Jeffrey Allen

Four Poems


from “Behind the Candelabra”

Every day he swings
his brief case at his phan­toms. No room
for change in his glit­ter­ing ears.
No smoke to remove
to clar­i­fy the oh! I can see I’m quite typ­i­cal now!
Oh my god I look like my father in drag!
His face ban­daged from the nose job twang,
his cheek­bones to be: so rich, squared
exquis­ite! My piano tramp
in all his robed boldness
declares this is my fin­ger this is my hand! 
this is my thigh this is my hip!
and this is why I love you,
my Liberace in rings, tail of peacock,
just what are you think­ing now,
skin of gold­ened tortilla.



The world calls the pine tree out –
it is not sup­posed to be a pine tree.
Then what am I sup­posed to be?
What of this car­ry­ing the weight of snow
on my fore­head in winter?
The world doesn’t know what to make
of the pine tree, even though
a crow hides in the pine just as it would
in a poem. Thus, on the outside
things look marked­ly normal.
I know the oppor­tu­ni­ty for the pine
to mean some­thing else presents itself
in this oppor­tu­ni­ty. A child doesn’t know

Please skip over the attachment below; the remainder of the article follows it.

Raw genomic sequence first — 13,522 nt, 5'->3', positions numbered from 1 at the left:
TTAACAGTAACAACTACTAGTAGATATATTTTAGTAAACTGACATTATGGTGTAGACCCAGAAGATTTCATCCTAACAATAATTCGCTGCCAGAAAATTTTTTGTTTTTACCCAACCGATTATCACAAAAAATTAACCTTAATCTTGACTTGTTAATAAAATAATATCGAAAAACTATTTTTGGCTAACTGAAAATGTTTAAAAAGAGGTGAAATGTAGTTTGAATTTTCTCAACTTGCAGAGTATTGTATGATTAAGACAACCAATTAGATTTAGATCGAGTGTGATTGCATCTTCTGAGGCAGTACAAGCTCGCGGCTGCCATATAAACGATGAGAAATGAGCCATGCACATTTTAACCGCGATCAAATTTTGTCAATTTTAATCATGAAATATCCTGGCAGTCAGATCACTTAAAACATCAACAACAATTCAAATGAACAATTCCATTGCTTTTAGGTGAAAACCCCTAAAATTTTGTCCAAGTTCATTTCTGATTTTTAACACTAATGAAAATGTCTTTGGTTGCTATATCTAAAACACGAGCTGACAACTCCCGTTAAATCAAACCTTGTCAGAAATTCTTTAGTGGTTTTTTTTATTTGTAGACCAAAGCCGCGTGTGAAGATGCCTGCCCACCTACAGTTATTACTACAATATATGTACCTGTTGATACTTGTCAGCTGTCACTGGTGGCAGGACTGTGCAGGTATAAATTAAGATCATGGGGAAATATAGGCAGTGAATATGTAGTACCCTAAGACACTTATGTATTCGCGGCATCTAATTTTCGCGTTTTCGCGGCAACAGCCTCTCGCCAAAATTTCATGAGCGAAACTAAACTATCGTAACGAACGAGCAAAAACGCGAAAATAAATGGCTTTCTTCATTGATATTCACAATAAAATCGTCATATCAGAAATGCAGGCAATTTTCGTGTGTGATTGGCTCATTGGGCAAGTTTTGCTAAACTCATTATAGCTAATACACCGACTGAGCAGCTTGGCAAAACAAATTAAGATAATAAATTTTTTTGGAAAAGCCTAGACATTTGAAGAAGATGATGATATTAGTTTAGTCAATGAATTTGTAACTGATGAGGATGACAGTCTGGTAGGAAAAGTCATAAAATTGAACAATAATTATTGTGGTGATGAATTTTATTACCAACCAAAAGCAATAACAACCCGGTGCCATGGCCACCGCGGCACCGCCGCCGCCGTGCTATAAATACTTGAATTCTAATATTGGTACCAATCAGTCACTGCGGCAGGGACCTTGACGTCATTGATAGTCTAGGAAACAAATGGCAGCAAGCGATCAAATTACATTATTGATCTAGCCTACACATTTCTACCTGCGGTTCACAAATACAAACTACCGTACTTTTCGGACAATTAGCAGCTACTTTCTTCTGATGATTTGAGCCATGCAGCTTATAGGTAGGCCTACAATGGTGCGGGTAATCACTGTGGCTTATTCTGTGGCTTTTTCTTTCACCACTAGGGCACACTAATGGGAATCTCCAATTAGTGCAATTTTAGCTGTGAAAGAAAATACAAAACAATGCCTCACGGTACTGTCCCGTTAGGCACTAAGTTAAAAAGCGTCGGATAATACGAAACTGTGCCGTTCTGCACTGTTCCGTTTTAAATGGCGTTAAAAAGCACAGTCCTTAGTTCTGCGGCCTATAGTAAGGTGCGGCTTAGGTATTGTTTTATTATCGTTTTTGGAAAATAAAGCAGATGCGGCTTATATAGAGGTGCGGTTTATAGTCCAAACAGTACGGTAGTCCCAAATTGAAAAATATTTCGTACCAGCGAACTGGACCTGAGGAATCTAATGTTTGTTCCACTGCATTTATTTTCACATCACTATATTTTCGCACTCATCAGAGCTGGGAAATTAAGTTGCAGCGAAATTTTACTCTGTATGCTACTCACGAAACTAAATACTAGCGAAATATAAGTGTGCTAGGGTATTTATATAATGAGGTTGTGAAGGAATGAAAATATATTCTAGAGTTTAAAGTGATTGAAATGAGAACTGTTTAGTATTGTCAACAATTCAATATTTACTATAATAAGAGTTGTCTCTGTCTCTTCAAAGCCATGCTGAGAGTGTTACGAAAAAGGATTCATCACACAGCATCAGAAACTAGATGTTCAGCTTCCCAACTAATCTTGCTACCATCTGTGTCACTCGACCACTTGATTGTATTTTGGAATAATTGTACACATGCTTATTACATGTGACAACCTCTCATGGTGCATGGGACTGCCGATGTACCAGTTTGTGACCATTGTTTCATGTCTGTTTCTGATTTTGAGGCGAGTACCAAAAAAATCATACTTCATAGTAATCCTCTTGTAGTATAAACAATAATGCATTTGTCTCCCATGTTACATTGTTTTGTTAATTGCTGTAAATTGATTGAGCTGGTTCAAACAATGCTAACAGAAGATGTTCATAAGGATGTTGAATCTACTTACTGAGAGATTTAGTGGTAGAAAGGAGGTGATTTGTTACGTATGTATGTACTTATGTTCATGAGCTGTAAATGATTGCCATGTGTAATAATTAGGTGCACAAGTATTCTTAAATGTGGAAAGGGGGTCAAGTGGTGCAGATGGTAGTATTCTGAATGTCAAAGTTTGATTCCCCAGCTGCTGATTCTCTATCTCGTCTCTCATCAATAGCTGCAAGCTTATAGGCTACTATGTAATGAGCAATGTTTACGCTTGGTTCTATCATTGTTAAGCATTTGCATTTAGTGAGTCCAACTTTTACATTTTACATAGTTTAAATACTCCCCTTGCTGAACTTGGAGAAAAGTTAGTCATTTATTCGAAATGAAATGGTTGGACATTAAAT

what to make of the body he or she is in.
I close my eyes: the moon in China
four thou­sand years ago, what was it doing there?
Did some­body look up and whisper
Wait, Not yet, You’re doing it all wrong.

When I was One of Them

Wasn’t until they were in public
the woman’s scarf showed  itself to be flammable.
It was quite the sight to see.
Back in her own stu­dio, one window,
no door, which she snuck in and out of for drinks,
all things eviliz­ing, nev­er a thing worth
men­tion­ing, the world com­ing to its close,
and she, a painter sur­round­ed in work,
using men for her still-lifes, snuck
them in the win­dow, took them to the back
there to say: hold this wal­rus, sycamore, peach,
low­er your gen­i­tals down in front of those cans.



A four-inch bust of Dmitri Shostakovich
with a bro­ken neck and glass­es chipped.

Inside the paint­ing his head rests on a cream
‑col­ored rug, his mouth open to a small finch.

The birds eat seeds spilt from his face, then
fly back into blurred trees like a secret gift.

A riv­er leaks towards his ear, the trees
will not look at him, the water just an inch

away. The birch­es are angu­lar, skin­ny, depressed
and drooped into a smear of gray for Shostakovich.

Dmitri begins a tear, the birds bathe
in it. Above a field the orange moon splits.

A moment before rain, and the neck of the bust
form­ing into a nest, and the vined flow­ers into lips.

Jeffrey Allen is cur­rent­ly study­ing poet­ry in the MFA pro­gram at George Mason University. He received his Bachelor’s degree in Comparative Literature at the University of Cincinnati. As an under­grad­u­ate Jeffrey was award­ed first place for the Academy of American Poets Prize. He has poems pub­lished in Recap MagazineShort Vine Literary Journal, among oth­ers.